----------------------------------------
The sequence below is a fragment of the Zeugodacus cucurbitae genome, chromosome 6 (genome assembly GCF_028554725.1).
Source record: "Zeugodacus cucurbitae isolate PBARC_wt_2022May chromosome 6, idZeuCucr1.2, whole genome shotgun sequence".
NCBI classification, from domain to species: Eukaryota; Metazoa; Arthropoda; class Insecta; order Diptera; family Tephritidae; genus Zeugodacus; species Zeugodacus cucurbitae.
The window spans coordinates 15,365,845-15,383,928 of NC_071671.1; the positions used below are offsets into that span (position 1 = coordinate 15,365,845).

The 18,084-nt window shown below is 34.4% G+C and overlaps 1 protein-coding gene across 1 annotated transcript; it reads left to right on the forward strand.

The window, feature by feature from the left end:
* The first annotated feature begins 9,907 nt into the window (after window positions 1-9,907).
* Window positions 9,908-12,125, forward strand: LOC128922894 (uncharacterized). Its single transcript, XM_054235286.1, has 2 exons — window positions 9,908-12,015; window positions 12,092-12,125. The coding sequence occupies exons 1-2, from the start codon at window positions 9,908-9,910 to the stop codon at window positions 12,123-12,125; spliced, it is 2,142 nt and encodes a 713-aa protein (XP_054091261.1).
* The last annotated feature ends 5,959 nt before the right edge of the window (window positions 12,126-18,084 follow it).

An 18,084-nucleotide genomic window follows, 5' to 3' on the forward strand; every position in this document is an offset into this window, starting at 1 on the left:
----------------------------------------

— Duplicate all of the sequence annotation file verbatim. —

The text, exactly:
The sequence below is a fragment of the Zeugodacus cucurbitae genome, chromosome 6 (genome assembly GCF_028554725.1).
Source record: "Zeugodacus cucurbitae isolate PBARC_wt_2022May chromosome 6, idZeuCucr1.2, whole genome shotgun sequence".
NCBI classification, from domain to species: Eukaryota; Metazoa; Arthropoda; class Insecta; order Diptera; family Tephritidae; genus Zeugodacus; species Zeugodacus cucurbitae.
The window spans coordinates 15,365,845-15,383,928 of NC_071671.1; the positions used below are offsets into that span (position 1 = coordinate 15,365,845).

The 18,084-nt window shown below is 34.4% G+C and overlaps 1 protein-coding gene across 1 annotated transcript; it reads left to right on the forward strand.

The window, feature by feature from the left end:
* The first annotated feature begins 9,907 nt into the window (after window positions 1-9,907).
* Window positions 9,908-12,125, forward strand: LOC128922894 (uncharacterized). Its single transcript, XM_054235286.1, has 2 exons — window positions 9,908-12,015; window positions 12,092-12,125. The coding sequence occupies exons 1-2, from the start codon at window positions 9,908-9,910 to the stop codon at window positions 12,123-12,125; spliced, it is 2,142 nt and encodes a 713-aa protein (XP_054091261.1).
* The last annotated feature ends 5,959 nt before the right edge of the window (window positions 12,126-18,084 follow it).

An 18,084-nucleotide genomic window follows, 5' to 3' on the forward strand; every position in this document is an offset into this window, starting at 1 on the left: